Babyfood, Meat, Chicken, Junior

Serving Size 100 grams

Nutritional Value and Analysis

Babyfood, Meat, Chicken, Junior with a serving size of 100 grams has a total of 146 calories with 9.6 grams of fat. The serving size is equivalent to 100 grams of food and contains 86.4 calories from fat. This item is classified as baby foods foods.

This food is a good source of tryptophan, threonine, isoleucine, leucine, lysine, methionine, valine and histidine . Babyfood, Meat, Chicken, Junior is a high fat food because 59.18% of the total calories in this serving come from fat. Consume less than 10 percent of calories per day from saturated fats.

Tryptophan 52% of DV

A serving of 100 grams of babyfood, meat, chicken, junior has 52% of the recommended daily needs of tryptophan.

Threonine 51% of DV

A serving of 100 grams of babyfood, meat, chicken, junior has 51% of the recommended daily needs of threonine.

Isoleucine 56% of DV

A serving of 100 grams of babyfood, meat, chicken, junior has 56% of the recommended daily needs of isoleucine.

Leucine 41% of DV

A serving of 100 grams of babyfood, meat, chicken, junior has 41% of the recommended daily needs of leucine.

Lysine 50% of DV

A serving of 100 grams of babyfood, meat, chicken, junior has 50% of the recommended daily needs of lysine.

Methionine 31% of DV

A serving of 100 grams of babyfood, meat, chicken, junior has 31% of the recommended daily needs of methionine.

Valine 47% of DV

A serving of 100 grams of babyfood, meat, chicken, junior has 47% of the recommended daily needs of valine.

Histidine 49% of DV

A serving of 100 grams of babyfood, meat, chicken, junior has 49% of the recommended daily needs of histidine.

Nutrition Facts

Serving Size 100g (about 3.52 oz)

Amount Per Serving
Calories 146 Calories from Fat 86
% Daily Value*
Total Fat 9.6g 15%
Saturated Fat 2.5g 12%
Trans Fat 0g
Cholesterol 59mg 20%
Sodium 49mg 2%
Total Carbohydrate 0g 0%
Dietary Fiber 0g 0%
Sugars 0g
Protein 14g
Vitamin A 1% Vitamin C 3%
Calcium 4% Iron 6%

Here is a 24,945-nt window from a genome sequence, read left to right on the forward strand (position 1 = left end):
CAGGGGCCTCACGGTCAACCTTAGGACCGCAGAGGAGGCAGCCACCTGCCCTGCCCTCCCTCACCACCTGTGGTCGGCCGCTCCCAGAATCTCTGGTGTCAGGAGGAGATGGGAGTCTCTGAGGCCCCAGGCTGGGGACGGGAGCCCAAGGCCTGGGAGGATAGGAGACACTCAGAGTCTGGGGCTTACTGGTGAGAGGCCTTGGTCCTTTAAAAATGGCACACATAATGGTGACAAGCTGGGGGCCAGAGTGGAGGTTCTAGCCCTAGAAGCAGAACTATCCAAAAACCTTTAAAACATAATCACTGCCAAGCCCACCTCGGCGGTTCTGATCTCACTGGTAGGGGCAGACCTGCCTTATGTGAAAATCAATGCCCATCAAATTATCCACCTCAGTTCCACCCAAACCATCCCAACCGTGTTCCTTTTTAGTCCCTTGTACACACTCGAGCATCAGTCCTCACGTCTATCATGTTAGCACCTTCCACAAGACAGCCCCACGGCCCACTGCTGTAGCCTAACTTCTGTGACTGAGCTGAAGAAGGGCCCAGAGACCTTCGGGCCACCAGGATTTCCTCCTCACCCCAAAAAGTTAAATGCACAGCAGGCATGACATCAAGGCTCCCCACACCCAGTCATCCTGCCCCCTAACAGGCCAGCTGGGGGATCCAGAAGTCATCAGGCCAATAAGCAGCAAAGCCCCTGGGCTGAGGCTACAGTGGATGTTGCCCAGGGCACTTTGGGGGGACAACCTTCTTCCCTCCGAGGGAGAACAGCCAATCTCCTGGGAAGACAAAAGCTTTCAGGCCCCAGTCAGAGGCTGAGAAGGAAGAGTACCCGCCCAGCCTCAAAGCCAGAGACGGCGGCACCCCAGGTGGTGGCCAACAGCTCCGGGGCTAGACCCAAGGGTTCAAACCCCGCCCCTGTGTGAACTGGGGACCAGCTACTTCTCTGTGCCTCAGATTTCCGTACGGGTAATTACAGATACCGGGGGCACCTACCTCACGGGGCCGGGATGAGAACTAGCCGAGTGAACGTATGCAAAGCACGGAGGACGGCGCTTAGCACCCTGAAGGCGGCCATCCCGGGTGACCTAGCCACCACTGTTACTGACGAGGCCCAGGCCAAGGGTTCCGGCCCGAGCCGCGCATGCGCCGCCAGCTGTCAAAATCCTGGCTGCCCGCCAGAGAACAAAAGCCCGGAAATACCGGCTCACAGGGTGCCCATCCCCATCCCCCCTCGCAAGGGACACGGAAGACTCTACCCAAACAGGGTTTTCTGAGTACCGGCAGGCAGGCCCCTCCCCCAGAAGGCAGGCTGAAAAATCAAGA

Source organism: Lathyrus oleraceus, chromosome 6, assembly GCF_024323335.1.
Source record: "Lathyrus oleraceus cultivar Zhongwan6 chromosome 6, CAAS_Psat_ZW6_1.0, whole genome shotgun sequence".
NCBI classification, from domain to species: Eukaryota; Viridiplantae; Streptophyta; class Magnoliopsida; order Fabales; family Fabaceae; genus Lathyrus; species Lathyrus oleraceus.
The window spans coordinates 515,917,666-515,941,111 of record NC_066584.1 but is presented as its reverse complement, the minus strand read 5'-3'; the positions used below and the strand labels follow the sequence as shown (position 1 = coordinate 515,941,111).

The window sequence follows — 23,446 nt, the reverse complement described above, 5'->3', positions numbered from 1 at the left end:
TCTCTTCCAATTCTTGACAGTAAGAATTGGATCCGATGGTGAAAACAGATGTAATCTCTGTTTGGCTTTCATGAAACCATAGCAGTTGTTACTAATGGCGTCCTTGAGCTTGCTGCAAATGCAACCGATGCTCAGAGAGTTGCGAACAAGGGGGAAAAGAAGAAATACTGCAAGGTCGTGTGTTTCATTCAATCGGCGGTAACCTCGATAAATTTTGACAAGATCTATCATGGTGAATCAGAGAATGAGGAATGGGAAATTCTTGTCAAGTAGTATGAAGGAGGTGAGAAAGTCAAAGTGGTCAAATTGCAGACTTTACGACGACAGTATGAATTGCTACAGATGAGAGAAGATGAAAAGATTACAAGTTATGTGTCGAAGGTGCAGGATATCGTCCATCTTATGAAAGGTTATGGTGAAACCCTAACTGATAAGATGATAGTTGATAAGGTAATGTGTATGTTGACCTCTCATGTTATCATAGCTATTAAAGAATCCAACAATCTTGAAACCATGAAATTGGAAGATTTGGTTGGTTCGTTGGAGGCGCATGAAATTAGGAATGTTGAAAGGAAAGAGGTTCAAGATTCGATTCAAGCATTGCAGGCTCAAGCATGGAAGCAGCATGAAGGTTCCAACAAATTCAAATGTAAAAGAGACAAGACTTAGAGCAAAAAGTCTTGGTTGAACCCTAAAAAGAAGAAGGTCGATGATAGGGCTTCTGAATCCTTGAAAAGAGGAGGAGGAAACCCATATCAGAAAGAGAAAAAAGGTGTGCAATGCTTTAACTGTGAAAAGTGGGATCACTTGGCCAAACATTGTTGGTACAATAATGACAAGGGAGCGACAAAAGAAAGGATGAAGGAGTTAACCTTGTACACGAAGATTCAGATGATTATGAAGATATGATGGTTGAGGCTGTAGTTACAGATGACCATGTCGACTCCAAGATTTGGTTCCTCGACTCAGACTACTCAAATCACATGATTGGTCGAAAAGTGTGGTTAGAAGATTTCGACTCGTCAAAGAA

* Percent Daily Values are based on a 2,000 calorie diet.


NutrientAmountDV %
Vitamin A40 IU1%
Vitamin A, RAE11 µg1%
Alpha Carotene0 µg-
Beta Carotene0 µg-
Beta Cryptoxanthin0 µg-
Lutein + zeaxanthin0 µg-
Lycopene0 µg-
Vitamin B-120.4 µg17%
Vitamin B-60.19 mg11%
Vitamin C1.5 mg3%
Vitamin D2 IU1%
→ Vitamin D30 µg-
Vitamin E0.4 mg3%
Vitamin K1.7 µg1%

Vitamins are organic compounds required by your body to grow and develop normally. A balanced diet with a variety of foods is the best way to get the 13 different vitamins that your body requires.


NutrientAmountDV %
Carbohydrate0 g0%
Sugars0 g0%
Fiber0 g0%

Carbohydrates, also known as carbs, saccharides, sugars or starches are the most abundant food source and a key form of energy for your body. Once ingested your body transforms carbohydrates into glucose which is used by your body as an energy source for your cells, tissues and organs.

Fats & Fatty Acids

NutrientAmountDV %
Fat9.6 g15%
Saturated Fats2.47 g12%
→ Butyric Acid0 g-
→ Caproic Acid0 g-
→ Caprylic Acid0 g-
→ Capric Acid0 g-
→ Lauric Acid0 g-
→ Myristic Acid0.07 g-
→ Palmitic Acid1.8 g-
→ Stearic Acid0.5 g-
Monounsaturated Fats4.33 g-
→ Palmitoleic Acid0.35 g-
→ Oleic Acid 3.95 g-
→ Gadoleic Acid0.02 g-
→ Erucic Acid0 g-
Polyunsaturated Fats2.33 g-
→ Linolenic Acid (18:2)2.25 g-
→ Linolenic Acid (18:3)0.05 g-
→ Parinaric Acid0 g-
→ Arachidonic Acid0.04 g-
→ Eicosapentaenoic Acid (EPA)0 g-
→ Docosapentaenoic Acid (DPA)0 g-
→ Docosahexaenoic Acid (DHA) 0 g-

Fat is important in your diet because it gives you energy and helps your body absorb vitamins. Fat is stored in your body in the form of fatty acids. Fatty acids are classified in three different types or families: saturated, monounsaturated and polyunsaturated.